Architecture and hardware requirements

This document acts as a reference point for the logical design of Canopy, and also provides guidelines on specific deployment scenarios.


Canopy is comprised of three main components:

  • Application/web service (web tier, including application server and local file storage system)

  • Database layer

  • Document generation service (DOCX and PDF)

It is possible to run all three components on the same hardware - assuming the minimum requirements are met and planning of storage is undertaken. However, it is equally possible to deploy Canopy in different configurations - e.g. placing the web tier and database service on different services and storage on a NAS/SAN.

Alternative deployment guides will be made available shortly. For any specific questions, please contact

Logical design


Services and Ports

Canopy communicates over the following TCP ports:

Service Group


Port (Protocol)

Publicly Accessible?



Canopy application server

Web Server

443 (https)


Yes - hardened TLS configuration out of the box

This is a standard web service, running on nginx by default (Apache also supported). It is also the primary, and only, interface that needs to be accessible to users of the application. The Web Service acts as a reverse proxy to the Application Service, for both user access and API (RESTful) access.

A self-signed certificate is used by default, which should be replaced with a production ready certificate.

Canopy application server

Application Service

8000 (http)


Localhost configuration by default.

The Application Service is built on top of Django and is typically bound to localhost only. If network communication is required (e.g. for large scale deployments), this service is wrapped (reverse proxy) via another Web Server layer, which would use the default TLS hardened configuration.

Canopy application server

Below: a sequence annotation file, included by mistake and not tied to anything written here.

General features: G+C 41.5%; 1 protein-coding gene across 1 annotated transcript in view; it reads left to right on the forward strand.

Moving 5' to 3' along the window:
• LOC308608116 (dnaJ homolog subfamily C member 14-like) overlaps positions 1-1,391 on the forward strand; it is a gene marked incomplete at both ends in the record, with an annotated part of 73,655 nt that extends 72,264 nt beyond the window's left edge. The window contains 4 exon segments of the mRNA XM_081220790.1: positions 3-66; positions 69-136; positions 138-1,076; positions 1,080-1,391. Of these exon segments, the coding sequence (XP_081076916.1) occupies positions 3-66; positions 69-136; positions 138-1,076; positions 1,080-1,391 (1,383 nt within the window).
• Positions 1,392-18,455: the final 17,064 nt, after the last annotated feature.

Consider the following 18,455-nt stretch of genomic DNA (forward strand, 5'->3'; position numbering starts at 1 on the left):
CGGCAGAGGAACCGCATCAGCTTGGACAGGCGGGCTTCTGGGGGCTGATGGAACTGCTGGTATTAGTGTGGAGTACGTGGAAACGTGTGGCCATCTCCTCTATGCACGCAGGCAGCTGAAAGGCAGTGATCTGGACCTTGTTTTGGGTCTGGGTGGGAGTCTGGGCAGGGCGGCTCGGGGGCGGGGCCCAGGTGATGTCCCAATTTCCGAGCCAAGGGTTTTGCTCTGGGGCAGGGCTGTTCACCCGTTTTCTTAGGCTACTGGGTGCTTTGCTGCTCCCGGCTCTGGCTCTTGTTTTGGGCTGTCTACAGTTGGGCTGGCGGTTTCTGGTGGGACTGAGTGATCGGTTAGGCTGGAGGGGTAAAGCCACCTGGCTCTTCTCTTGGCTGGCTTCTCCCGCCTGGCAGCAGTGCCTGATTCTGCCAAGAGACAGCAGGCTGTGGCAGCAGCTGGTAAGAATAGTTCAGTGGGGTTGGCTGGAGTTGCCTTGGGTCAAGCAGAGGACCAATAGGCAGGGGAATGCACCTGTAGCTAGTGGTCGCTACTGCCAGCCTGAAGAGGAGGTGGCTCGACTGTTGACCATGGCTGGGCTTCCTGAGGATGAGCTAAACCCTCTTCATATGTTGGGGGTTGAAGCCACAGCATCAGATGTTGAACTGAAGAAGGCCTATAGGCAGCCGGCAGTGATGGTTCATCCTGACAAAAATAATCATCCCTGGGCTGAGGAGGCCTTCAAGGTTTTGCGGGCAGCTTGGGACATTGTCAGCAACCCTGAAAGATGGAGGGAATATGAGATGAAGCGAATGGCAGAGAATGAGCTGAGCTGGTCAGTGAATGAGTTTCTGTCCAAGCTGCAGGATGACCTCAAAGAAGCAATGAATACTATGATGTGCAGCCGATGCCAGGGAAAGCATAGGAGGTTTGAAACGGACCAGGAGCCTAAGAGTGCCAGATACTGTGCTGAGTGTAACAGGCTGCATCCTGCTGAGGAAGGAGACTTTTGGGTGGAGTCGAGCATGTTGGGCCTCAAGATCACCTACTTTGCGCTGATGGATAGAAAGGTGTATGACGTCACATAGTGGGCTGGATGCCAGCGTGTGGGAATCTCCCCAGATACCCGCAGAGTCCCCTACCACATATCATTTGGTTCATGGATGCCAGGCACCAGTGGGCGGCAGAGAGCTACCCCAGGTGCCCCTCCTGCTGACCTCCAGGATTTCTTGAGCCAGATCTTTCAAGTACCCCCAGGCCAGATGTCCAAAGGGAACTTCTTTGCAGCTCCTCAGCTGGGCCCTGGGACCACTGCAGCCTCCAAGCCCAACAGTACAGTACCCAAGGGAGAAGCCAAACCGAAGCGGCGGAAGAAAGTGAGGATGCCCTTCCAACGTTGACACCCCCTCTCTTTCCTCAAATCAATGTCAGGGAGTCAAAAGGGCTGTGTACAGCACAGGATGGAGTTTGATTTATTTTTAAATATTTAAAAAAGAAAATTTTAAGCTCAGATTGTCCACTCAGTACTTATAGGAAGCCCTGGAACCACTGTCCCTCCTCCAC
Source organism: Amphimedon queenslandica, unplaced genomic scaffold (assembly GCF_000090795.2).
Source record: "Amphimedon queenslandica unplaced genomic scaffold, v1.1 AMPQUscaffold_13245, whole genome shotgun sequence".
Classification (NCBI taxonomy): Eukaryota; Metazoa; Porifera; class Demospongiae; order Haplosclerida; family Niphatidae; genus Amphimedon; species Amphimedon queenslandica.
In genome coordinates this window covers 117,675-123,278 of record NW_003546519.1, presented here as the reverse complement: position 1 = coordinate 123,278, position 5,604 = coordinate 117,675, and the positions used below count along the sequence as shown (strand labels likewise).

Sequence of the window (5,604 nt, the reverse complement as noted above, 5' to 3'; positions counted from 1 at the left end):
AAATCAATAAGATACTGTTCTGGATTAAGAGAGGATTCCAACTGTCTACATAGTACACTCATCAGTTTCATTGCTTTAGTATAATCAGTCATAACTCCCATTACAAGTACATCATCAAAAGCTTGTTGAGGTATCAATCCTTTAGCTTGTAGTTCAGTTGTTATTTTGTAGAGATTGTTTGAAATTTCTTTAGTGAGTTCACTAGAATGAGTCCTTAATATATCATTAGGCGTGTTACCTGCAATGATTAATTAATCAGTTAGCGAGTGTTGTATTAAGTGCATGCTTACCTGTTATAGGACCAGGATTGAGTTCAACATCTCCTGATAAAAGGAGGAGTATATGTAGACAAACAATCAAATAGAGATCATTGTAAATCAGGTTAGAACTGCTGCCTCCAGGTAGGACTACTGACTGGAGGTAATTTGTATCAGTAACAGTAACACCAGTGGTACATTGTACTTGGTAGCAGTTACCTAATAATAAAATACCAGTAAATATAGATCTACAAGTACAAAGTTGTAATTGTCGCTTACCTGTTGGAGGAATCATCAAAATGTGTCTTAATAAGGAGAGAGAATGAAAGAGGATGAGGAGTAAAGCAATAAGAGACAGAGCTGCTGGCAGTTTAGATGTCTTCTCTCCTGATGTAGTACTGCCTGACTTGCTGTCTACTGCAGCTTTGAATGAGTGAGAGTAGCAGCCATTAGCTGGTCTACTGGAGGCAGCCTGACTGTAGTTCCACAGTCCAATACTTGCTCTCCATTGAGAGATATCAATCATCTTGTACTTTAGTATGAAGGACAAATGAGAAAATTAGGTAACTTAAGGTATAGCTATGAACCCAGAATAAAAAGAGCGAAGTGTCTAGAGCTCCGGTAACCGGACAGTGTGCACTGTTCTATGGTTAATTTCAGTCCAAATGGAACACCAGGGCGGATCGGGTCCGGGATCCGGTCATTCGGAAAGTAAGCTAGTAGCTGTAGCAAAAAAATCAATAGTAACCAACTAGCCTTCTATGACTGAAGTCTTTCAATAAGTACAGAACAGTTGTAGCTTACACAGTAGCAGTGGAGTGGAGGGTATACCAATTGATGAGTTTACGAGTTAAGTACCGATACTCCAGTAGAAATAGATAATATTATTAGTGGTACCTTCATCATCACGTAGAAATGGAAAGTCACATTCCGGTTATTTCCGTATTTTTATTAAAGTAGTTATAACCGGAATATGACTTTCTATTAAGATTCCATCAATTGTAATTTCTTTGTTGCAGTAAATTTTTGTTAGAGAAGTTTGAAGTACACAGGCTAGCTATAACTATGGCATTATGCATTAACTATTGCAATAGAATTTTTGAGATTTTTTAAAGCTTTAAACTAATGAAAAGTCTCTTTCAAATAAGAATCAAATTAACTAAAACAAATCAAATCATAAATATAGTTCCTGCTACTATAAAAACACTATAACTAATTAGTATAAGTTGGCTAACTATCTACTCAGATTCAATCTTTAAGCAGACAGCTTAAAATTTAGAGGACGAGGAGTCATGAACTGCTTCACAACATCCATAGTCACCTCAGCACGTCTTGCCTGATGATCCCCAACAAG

RabbitMQ server

5672 (amqp)


Localhost configuration by default; default username/password.

RabbitMQ is a backend message queue for running asynchronous jobs via Celery.

RabbitMQ can be configured to run over TLS, which may be a requirement under larger/enterprise deployments. Specific guidelines are available on the RabbiMQ site:

It is recommended that the default username/password be changed on install, even though the service is restricted to localhost.

Canopy database server

PostgreSQL (default)

5432 (pgql)


Localhost configuration by default; default username/password accessible through a user-restricted admin script.

PostgreSQL is the primary database supported by Canopy.

Canopy report server


8181 (http)


Localhost configuration by default; no authentication required.

This service accepts a DOCX document template and an XML data source and returns a generated DOCX file to the Application Service.

This service can be run on an alternative server (for load distribution). In such a scenario, we recommend using nginx as a front-end proxy, which can be secured via TLS.

Canopy report server

PDF converter

9016 (http)


Localhost configuration by default; no authentication required.

This service accepts a DOCX and returns a DOCX and PDF to the calling application.

This service can be run on an alternative server (for load distribution). In such a scenario, we recommend using nginx as a front-end proxy, which can be secured via TLS.


Mail routing

25 (smtp)